- Part 1 – SI Base units
- Part 2 – Derived units
- Part 3 – Secondary units and prefixes
- Part 4 – Units outside the SI
- Part 5 – Using SI units and their symbols
- Part 6 – Some useful physical constants
Secondary units and prefixes
Sometimes, base and derived SI units are too large or too small to be handled easily. When this happens, modified units (known as secondary units) often prove useful. The size of any secondary unit is defined as a multiple of the base or derived unit. In order to obtain a suitable range for the secondary unit, the base or derived unit may be multiplied by a power of 10. The size of the secondary unit is then indicated by attaching a modifying prefix to the name of the base or derived unit. These prefixes indicate the power of 10 by which the base or derived unit has been multiplied (Table 3).
Table 3 Prefixes and their values
|yotta||Y||1 000 000 000 000 000 000 000 000||1024|
|zetta||Z||1 000 000 000 000 000 000 000||1021|
|exa||E||1 000 000 000 000 000 000||1018|
|peta||P||1 000 000 000 000 000||1015|
|tera||T||1 000 000 000 000||1012|
|giga||G||1 000 000 000||109|
|mega||M||1 000 000||106|
Common examples involving the use of prefixes include:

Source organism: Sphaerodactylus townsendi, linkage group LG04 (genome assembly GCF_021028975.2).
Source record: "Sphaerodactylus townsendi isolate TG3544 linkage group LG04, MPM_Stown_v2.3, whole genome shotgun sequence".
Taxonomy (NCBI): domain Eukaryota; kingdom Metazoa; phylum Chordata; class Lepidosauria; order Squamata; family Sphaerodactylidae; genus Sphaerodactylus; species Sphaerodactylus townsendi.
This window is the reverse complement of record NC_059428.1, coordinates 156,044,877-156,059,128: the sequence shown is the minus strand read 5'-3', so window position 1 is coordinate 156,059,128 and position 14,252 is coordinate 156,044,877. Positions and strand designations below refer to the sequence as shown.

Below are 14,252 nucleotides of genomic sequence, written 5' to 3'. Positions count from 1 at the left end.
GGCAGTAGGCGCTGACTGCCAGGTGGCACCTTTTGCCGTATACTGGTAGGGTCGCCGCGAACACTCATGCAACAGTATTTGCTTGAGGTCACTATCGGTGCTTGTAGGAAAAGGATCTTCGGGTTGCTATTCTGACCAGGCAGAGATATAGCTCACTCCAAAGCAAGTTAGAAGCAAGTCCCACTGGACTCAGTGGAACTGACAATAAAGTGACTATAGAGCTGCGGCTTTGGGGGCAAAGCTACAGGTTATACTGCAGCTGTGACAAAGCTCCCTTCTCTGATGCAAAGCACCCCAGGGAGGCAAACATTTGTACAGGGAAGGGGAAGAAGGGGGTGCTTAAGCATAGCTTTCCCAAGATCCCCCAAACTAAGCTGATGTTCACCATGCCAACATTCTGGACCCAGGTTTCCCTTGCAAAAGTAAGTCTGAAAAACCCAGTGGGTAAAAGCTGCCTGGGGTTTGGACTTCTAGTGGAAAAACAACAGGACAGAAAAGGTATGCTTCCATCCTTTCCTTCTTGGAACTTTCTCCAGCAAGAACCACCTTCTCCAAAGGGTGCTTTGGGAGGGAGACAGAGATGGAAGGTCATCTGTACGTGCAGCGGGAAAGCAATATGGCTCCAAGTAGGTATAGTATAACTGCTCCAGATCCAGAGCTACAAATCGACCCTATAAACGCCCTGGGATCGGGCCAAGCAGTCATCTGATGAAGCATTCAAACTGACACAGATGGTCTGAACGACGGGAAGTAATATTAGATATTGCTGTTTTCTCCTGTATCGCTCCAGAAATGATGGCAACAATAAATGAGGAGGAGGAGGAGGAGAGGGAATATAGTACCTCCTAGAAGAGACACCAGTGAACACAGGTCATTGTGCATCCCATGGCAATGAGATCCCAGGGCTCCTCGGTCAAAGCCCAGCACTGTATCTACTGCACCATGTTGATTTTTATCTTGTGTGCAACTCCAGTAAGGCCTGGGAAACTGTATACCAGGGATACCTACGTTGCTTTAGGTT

km (kilometre = 1000 m), cm (centimetre 0.01 m), mm (millimetre = 0.001 m) and ìm (micrometre = 0.000001 m) mL or ml (1 millilitre = 0.001 L), ìL or ìl (1 microlitre = 0.000001 L)
How big is a billion? Can I use it in scientific writing?
We recommend that you avoid the use of the word billion since it can lead to confusion. Until recently the UK definition was one million million (or 10^12). But in the USA, the billion is defined as one thousand million or (10^9) and this is becoming increasingly the accepted value in the UK.
In most European countries (other than the UK) the billion continues to be defined as one million million.
I have read somewhere that the prefixes k and M have different meanings when they are used in computing. Is that right?
This can lead to misunderstandings!
It is common for the size of computer files to be given in units of kb, Mb or Gb (representing kilobytes, megabytes or gigabytes of information). The k, M and G when used in relation to computing actually represent 1024, 1048576 and 1073741824 rather than 100, 1,000,000 and 1,000,000,000. The reasons for the (relatively) small differences arise from numbers in so-called binary form and are beyond the scope of this booklet. You just need to recognise, though, that there are occasions when the misuse of prefixes can lead to confusion.